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Tammy Hatmaker, et al., Plaintiffs, v. PJ Ohio, LLC, et al., Defendants.
November 5, 2019, Filed
November 5, 2019, Decided
For Tammy Hatmaker, Stephen Hatmaker, Kendall Peyton, Plaintiffs: Andrew Biller, LEAD ATTORNEY, Biller & Kimble, LLC, Columbus, OH; Louise Malbin Roselle, LEAD ATTORNEY, Biller & Kimble, LLC, Cincinnati, OH; Mark Alan Potashnick, LEAD ATTORNEY, PRO HAC VICE, Weinhaus & Potashnick, St. Louis, MO; Philip J. Krzeski, Andrew P Kimble, Biller & Kimble, LLC Of Counsel, Cincinnati, OH.
For Moses Knox, Alan Huxford, Derek Green, Andrew Polizia, Matthew Curry, Carol Brezinski, James Brezinski, Plaintiffs: Andrew Biller, LEAD ATTORNEY, Biller & Kimble, LLC, Columbus, OH; Louise Malbin Roselle, LEAD ATTORNEY, Biller & Kimble, LLC, Cincinnati, OH; Mark Alan Potashnick, LEAD ATTORNEY, PRO HAC VICE, Weinhaus & Potashnick, St. Louis, MO; Andrew P Kimble, Philip J. Krzeski, Biller & Kimble, LLC Of Counsel, Cincinnati, OH.
For Bobby White, Plaintiff: Andrew Biller, LEAD ATTORNEY, Biller & Kimble, LLC, Columbus, OH; Louise Malbin Roselle, LEAD ATTORNEY, Biller & Kimble, LLC, Cincinnati, OH; Andrew P Kimble, Biller & Kimble, LLC Of Counsel, Cincinnati, OH; Philip J. Krzeski, Biller & Kimble, LLC Of Counsel, Cincinnati, OH.
For Papa John's Ohio, LLC, Defendant: Kathleen McLeod Caminiti, LEAD ATTORNEY, Fisher & Phillips LLP, Murray Hill, NJ; Mathew A. Parker, LEAD ATTORNEY, Fisher & Phillips LLP, Columbus, OH.
For PJ Ohio, LLC, Serazen, LLC, BLD Brands, LLC, PJ Pizza Ohio, LLC, PJ Las Vegas, LLC, PJ North Carolina, LLC, Doug Pak, Defendants: Mathew A. Parker, LEAD ATTORNEY, Fisher & Phillips LLP, Columbus, OH; Kathleen McLeod Caminiti, PRO HAC VICE, Fisher & Phillips LLP, Murray Hill, NJ.
For Darcie Mangus, Defendant: Kathleen McLeod Caminiti, LEAD ATTORNEY, Fisher & Phillips LLP, Murray Hill, NJ; Mathew A. Parker, Fisher & Phillips LLP, Columbus, OH.
THOMAS M. ROSE, UNITED STATES DISTRICT JUDGE.
THOMAS M. ROSE
ENTRY AND ORDER GRANTING PLAINTIFFS' MOTION FOR PARTIAL SUMMARY JUDGMENT, ECF 116; AND DENYING DEFENDANTS' CROSS-MOTION FOR DECLARATORY SUMMARY JUDGMENT. ECF 117. THE PARTIES ARE ORDERED TO SUBMIT AN AMENDED RULE 26(f) REPORT BY NOVEMBER 29, 2019.
Pending before the Court are Plaintiffs' Motion for Partial Summary Judgment, ECF 116; and Defendants' Cross-Motion for Declaratory Summary Judgment. ECF 117. The two motions ask the Court to define the law that will govern the determination of whether Defendants are liable on Plaintiffs' federal and state minimum wage claims.
This is a wage and hour case brought on behalf of pizza delivery drivers who work for Papa John's franchisees. Defendants own and operate 73 Papa John's locations in Ohio, Nevada, and North Carolina. See Third Amended Complaint, ECF 84, ¶ 60, citing Defendants' website, http://bldbrands.com/?page_ id=58 . Plaintiffs claim Defendants pay their drivers at—or close to—minimum wage. The drivers use their own cars to complete deliveries. Plaintiffs allege the cars cost money to purchase, maintain, and operate. Plaintiffs allege that because Defendants have not paid the drivers their actual expenses or [*2] the IRS standard business mileage rate, Defendants have failed to pay the drivers at least minimum wage. See, e.g., 29 C.F.R. § 531.35 ; see also DOL Handbook § 30c15(a).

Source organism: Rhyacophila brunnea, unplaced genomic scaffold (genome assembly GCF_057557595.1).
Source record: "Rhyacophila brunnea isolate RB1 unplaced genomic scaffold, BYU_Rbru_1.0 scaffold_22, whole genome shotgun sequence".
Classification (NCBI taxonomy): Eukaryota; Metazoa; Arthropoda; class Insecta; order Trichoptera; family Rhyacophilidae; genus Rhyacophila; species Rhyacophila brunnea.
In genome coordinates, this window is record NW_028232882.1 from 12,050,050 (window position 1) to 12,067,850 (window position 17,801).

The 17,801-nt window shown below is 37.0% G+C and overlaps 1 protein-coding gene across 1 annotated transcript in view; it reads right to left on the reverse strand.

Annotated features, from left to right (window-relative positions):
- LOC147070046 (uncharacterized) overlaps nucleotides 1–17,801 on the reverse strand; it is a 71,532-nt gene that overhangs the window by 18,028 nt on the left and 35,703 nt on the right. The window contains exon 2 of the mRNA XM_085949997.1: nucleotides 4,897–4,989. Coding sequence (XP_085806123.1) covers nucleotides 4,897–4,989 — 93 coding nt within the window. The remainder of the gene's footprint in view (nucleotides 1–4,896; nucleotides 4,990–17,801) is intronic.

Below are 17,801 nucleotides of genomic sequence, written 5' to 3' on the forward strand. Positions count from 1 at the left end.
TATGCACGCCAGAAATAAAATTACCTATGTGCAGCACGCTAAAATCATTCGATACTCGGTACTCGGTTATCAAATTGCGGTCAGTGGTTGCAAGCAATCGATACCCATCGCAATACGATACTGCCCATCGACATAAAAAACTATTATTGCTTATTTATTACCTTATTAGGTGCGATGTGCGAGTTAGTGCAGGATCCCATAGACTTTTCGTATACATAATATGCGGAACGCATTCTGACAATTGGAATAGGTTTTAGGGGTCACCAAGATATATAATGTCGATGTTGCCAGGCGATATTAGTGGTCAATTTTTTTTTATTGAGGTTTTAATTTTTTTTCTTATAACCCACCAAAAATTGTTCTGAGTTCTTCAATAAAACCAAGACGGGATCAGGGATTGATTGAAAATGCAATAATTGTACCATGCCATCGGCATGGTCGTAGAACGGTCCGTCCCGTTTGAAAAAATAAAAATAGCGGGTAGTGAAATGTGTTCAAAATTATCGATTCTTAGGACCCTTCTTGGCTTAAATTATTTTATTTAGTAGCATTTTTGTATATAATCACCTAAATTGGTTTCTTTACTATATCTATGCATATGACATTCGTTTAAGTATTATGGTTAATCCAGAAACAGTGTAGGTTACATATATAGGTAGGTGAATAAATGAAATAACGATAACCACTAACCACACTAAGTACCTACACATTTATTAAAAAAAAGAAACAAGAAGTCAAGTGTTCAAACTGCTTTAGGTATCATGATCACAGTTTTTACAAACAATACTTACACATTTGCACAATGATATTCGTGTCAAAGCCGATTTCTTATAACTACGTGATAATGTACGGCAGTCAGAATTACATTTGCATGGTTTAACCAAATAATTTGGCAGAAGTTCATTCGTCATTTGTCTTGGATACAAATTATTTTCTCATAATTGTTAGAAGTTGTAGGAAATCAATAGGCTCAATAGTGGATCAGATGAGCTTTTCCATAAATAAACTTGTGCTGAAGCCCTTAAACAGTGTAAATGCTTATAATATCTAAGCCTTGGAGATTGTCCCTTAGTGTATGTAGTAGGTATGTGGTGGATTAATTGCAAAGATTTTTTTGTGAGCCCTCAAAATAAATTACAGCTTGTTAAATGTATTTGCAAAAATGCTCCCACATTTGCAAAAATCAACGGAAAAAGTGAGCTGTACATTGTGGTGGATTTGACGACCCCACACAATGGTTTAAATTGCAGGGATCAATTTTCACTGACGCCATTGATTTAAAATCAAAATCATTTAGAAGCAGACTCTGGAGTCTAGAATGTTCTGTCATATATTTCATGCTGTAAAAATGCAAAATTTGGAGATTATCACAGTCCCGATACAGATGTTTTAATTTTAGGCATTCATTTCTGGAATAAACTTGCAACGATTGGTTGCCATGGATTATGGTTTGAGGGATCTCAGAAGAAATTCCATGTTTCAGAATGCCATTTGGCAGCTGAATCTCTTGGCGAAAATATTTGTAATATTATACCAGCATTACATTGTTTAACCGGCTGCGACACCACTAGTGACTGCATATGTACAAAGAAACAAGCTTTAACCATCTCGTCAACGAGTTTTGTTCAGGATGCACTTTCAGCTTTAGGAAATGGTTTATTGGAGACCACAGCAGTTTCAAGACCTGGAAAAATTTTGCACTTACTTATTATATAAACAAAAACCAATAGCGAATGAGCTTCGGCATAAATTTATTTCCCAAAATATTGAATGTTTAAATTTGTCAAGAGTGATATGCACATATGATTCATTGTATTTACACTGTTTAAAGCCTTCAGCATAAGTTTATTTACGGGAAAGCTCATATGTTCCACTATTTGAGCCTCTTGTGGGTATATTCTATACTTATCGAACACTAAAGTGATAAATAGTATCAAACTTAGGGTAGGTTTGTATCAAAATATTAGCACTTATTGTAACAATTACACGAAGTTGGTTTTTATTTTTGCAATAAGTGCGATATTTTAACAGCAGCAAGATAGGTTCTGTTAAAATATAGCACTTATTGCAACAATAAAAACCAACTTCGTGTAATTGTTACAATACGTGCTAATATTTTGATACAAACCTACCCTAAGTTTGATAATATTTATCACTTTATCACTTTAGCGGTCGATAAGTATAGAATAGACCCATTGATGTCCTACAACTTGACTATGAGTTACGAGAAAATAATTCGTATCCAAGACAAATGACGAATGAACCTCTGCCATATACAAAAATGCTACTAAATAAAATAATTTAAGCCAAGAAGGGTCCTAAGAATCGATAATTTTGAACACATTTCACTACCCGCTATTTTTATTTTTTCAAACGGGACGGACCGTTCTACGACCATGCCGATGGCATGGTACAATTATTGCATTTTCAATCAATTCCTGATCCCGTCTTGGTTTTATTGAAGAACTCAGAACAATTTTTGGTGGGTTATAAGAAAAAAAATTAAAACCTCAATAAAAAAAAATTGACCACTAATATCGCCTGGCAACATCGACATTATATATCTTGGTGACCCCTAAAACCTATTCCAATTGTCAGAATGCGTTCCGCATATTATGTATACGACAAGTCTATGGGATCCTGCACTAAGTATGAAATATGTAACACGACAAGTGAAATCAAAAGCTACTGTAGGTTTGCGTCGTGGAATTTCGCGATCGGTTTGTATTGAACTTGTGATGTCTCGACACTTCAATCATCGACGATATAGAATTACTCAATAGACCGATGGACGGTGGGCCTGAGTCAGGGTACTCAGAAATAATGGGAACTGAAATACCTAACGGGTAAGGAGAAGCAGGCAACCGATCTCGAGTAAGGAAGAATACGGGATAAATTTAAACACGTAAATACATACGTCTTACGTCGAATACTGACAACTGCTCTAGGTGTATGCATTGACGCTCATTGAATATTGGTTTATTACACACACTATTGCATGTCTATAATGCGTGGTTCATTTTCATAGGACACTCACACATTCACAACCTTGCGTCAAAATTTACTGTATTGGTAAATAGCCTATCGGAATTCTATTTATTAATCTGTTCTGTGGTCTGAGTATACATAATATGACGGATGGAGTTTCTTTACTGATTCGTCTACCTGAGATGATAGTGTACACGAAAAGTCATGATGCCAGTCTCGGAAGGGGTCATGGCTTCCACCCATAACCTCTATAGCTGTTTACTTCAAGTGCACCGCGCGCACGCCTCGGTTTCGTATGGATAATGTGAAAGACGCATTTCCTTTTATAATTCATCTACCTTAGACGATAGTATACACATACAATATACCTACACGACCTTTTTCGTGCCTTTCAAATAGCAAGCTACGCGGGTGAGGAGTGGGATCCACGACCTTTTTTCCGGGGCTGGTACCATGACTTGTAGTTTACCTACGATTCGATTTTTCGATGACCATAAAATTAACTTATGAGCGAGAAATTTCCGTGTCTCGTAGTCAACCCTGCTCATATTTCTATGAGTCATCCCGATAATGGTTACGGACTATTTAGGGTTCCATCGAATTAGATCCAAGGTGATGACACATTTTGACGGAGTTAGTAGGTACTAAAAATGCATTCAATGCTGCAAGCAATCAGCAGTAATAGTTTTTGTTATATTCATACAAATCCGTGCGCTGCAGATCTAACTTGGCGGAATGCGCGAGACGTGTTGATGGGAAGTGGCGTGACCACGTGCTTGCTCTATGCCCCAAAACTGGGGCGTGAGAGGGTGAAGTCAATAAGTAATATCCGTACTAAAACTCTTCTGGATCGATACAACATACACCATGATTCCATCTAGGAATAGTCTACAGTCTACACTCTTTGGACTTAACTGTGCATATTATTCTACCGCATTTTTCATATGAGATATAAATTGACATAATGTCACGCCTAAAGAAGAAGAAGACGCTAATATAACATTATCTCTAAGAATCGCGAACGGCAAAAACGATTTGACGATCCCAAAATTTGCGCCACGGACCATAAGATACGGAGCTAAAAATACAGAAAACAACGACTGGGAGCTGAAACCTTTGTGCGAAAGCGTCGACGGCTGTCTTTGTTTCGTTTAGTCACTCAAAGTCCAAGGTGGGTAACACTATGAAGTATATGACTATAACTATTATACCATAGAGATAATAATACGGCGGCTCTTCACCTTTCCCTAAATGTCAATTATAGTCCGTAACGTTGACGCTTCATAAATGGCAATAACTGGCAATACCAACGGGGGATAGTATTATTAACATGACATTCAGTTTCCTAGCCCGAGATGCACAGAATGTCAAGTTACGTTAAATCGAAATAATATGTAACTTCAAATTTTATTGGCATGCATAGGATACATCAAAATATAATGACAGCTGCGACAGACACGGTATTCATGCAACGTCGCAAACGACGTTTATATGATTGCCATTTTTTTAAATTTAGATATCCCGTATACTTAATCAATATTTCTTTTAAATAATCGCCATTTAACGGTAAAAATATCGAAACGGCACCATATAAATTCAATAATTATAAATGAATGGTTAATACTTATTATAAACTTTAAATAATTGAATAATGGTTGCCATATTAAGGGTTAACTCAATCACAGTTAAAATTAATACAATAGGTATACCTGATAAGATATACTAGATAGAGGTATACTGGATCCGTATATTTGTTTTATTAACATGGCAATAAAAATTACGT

Defendants required delivery drivers to maintain and pay for operable, safe and legally-compliant automobiles to use in delivering pizza and pay for the cost of a functioning cell phone to make deliveries and other equipment necessary to complete their job duties. Doc. 2-1, ¶¶ 10-11, Doc 2-2, ¶¶ 10-11, Doc. 2-3 ¶¶10-11.
Defendants required delivery drivers to pay for gasoline, oil and other fluids, vehicle parts, auto repair and maintenance, registration costs, licensing and taxes. Doc. 2-1, ¶ 12, Doc 2-2, ¶ 12, Doc. 2-3 ¶ 12. The delivery drivers' cars depreciated in value as a result of the work that was done for Defendants. Doc. 2-1, ¶ 12, Doc 2-2, ¶ 12, Doc. 2-3 ¶ 12. Further, Defendants required the delivery drivers to maintain auto insurance. Doc. 2-1, ¶ 12, Doc 2-2, ¶ 12, Doc. 2-3 ¶ 12. Defendants never attempted to calculate how much money delivery drivers were paying out of pocket and did not require delivery drivers to record or report expenditures for the automobiles, gasoline or other job-related expenses. Doc. 2-1, ¶¶ 14-15, Doc 2-2, ¶¶ 14-16, Doc. 2-3 ¶¶ 15-16. Defendants have neither tracked and paid for their delivery drivers' actual expenses, nor reimbursed their drivers at the IRS rate.
Plaintiffs allege that Defendants violate the Fair Labor Standards Act and state wage and hour laws by under-reimbursing the delivery drivers and that they have met their burden by use of Internal Revenue Service mileage rates. Defendants' position is that the Court should require drivers to prove by a preponderance of the evidence that, in any given workweek, the difference between their wages and their actual unreimbursed pizza delivery expenses was less than the applicable minimum wage in that workweek.